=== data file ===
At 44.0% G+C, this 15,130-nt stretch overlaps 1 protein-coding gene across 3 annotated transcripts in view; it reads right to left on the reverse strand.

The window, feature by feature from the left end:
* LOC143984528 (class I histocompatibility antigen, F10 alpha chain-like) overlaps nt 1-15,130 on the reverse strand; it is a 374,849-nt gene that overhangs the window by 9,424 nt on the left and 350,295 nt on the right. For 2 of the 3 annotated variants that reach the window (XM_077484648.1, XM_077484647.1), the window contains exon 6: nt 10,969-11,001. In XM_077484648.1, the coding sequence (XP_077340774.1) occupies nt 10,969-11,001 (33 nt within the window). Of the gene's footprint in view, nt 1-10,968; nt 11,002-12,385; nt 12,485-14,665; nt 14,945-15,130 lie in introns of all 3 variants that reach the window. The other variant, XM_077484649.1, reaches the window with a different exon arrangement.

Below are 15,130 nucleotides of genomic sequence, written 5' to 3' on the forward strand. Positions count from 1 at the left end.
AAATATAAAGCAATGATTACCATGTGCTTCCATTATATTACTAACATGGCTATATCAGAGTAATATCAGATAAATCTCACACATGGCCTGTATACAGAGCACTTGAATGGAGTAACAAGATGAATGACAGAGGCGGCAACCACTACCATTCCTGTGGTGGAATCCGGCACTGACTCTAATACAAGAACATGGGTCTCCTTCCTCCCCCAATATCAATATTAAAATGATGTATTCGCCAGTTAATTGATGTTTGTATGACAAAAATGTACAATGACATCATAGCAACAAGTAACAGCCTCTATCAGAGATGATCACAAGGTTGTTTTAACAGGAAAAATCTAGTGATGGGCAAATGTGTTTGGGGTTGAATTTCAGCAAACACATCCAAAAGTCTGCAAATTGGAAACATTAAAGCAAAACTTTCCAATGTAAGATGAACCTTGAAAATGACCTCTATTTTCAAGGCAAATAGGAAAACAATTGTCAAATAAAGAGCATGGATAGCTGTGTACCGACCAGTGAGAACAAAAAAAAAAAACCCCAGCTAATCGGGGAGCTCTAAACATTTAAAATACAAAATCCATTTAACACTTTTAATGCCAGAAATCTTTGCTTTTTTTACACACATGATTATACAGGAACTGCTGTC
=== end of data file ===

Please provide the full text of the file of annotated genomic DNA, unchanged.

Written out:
At 44.0% G+C, this 15,130-nt stretch overlaps 1 protein-coding gene across 3 annotated transcripts in view; it reads right to left on the reverse strand.

The window, feature by feature from the left end:
* LOC143984528 (class I histocompatibility antigen, F10 alpha chain-like) overlaps nt 1-15,130 on the reverse strand; it is a 374,849-nt gene that overhangs the window by 9,424 nt on the left and 350,295 nt on the right. For 2 of the 3 annotated variants that reach the window (XM_077484648.1, XM_077484647.1), the window contains exon 6: nt 10,969-11,001. In XM_077484648.1, the coding sequence (XP_077340774.1) occupies nt 10,969-11,001 (33 nt within the window). Of the gene's footprint in view, nt 1-10,968; nt 11,002-12,385; nt 12,485-14,665; nt 14,945-15,130 lie in introns of all 3 variants that reach the window. The other variant, XM_077484649.1, reaches the window with a different exon arrangement.

Below are 15,130 nucleotides of genomic sequence, written 5' to 3' on the forward strand. Positions count from 1 at the left end.
AAATATAAAGCAATGATTACCATGTGCTTCCATTATATTACTAACATGGCTATATCAGAGTAATATCAGATAAATCTCACACATGGCCTGTATACAGAGCACTTGAATGGAGTAACAAGATGAATGACAGAGGCGGCAACCACTACCATTCCTGTGGTGGAATCCGGCACTGACTCTAATACAAGAACATGGGTCTCCTTCCTCCCCCAATATCAATATTAAAATGATGTATTCGCCAGTTAATTGATGTTTGTATGACAAAAATGTACAATGACATCATAGCAACAAGTAACAGCCTCTATCAGAGATGATCACAAGGTTGTTTTAACAGGAAAAATCTAGTGATGGGCAAATGTGTTTGGGGTTGAATTTCAGCAAACACATCCAAAAGTCTGCAAATTGGAAACATTAAAGCAAAACTTTCCAATGTAAGATGAACCTTGAAAATGACCTCTATTTTCAAGGCAAATAGGAAAACAATTGTCAAATAAAGAGCATGGATAGCTGTGTACCGACCAGTGAGAACAAAAAAAAAAAACCCCAGCTAATCGGGGAGCTCTAAACATTTAAAATACAAAATCCATTTAACACTTTTAATGCCAGAAATCTTTGCTTTTTTTACACACATGATTATACAGGAACTGCTGTC